Selecting appropriate user passwords is always an exercise in trade-offs. A password such as password (do not laugh, it has been used too often before in the real world with devastating consequences) is just too easy to guess by an intruder as are simple words or number combinations (a street address, for example). A security auditor for one of my former employers used to take the cover sheet from an employee's personnel file (which contained the usual personal information of name, address, birth date, and so on) and then attempt to log on to a terminal with passwords constructed from that informationand often succeeded in logging on.
On the other hand, a password such as 2a56u"'F($84u&#^Hiu44ik%$([#EJD is sure to present great difficulty to an intruder (or an auditor). However, that password is so difficult to remember that it would be likely that the password owner would write that password down and tape it next to her keyboard. I worked for a business in which the entry code to one of the buildings was etched into the cigarette bin outside the door; we never found out who did this, but quickly changed the security number. This is but one of many examples of poor security in the field.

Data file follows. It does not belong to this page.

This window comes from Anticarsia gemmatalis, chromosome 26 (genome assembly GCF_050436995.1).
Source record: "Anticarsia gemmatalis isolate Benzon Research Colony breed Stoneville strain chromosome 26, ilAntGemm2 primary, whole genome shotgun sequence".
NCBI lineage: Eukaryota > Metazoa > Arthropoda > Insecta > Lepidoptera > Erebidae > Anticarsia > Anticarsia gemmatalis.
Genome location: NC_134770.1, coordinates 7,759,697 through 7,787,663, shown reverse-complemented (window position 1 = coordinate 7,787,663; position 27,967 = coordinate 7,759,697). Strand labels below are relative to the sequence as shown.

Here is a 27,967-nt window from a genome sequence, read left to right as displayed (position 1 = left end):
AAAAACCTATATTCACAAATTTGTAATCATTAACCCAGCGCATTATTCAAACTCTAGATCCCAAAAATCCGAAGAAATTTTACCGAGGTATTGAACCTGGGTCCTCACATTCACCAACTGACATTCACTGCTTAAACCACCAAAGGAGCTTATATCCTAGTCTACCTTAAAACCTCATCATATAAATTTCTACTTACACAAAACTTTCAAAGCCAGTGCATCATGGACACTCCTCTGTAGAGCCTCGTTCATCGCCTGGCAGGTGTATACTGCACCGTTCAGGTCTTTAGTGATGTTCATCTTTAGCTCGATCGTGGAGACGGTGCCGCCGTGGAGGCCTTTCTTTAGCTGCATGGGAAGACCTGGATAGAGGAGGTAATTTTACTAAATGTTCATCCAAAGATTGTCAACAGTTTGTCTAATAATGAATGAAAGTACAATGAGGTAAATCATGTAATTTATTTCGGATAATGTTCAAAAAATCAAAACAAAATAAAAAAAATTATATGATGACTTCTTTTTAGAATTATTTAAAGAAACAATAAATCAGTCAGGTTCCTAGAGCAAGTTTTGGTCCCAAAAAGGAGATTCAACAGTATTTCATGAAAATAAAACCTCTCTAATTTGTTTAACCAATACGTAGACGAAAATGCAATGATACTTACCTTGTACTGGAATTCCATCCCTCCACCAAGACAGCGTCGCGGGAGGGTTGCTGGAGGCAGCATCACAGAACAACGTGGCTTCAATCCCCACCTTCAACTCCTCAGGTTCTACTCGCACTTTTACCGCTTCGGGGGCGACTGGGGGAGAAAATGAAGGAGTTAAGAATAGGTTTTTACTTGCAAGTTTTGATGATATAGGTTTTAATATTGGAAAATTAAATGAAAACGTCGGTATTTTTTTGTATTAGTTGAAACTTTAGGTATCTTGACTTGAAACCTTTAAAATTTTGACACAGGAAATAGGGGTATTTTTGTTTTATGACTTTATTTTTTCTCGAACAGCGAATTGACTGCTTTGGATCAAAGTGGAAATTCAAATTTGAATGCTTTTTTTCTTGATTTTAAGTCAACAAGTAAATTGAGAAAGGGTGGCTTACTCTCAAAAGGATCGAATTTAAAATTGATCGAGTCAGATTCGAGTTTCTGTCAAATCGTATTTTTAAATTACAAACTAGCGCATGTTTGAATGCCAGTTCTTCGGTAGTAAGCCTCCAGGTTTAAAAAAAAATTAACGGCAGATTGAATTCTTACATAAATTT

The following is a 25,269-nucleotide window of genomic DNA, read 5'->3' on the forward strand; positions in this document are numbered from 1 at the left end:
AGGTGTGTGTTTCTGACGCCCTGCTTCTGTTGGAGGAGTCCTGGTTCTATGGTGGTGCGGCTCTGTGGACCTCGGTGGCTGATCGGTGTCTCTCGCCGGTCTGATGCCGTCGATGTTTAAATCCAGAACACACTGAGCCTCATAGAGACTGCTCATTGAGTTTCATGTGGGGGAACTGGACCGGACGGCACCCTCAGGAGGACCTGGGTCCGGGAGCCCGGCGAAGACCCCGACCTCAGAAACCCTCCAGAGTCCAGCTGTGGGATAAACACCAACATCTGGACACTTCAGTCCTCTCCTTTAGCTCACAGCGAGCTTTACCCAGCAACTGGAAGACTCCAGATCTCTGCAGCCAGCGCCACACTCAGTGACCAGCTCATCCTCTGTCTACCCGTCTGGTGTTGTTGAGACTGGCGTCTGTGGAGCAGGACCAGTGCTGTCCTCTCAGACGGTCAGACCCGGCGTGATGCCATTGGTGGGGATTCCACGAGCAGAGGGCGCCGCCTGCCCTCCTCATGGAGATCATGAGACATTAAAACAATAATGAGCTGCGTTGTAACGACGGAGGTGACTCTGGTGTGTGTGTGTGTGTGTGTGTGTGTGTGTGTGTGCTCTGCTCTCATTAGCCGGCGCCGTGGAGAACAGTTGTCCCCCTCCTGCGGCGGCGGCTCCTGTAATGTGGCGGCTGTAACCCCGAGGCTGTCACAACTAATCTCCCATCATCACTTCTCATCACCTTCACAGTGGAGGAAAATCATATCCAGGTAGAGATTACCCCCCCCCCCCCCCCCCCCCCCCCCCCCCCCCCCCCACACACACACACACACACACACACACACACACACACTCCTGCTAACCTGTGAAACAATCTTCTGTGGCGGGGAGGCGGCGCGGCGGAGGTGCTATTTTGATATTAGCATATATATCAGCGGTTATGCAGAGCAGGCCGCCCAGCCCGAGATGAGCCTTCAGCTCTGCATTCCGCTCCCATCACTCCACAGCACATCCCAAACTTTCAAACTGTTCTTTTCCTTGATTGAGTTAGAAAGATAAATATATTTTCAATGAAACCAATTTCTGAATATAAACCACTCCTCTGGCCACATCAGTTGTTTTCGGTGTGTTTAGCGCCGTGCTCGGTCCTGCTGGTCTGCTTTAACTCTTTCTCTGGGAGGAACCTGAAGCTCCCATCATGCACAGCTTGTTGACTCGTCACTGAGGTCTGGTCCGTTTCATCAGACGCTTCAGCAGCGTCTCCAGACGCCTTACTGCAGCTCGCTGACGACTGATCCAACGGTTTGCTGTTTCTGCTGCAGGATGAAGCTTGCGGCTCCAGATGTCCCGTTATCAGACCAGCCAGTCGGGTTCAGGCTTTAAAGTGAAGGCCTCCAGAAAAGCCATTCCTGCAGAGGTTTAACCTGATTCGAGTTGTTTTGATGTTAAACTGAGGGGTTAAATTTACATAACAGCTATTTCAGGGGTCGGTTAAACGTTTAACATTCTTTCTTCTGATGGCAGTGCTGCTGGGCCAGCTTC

The sysadmin has control, with settings in the /etc/shadow file, over how often the password must be changed. The settings can be changed using a text editor, the change command, or a configuration tool such as Ubuntu's User Manager, as shown previously in Figure 14.1. Click on the Password Info tab under that particular user's Properties to set individual password policies.
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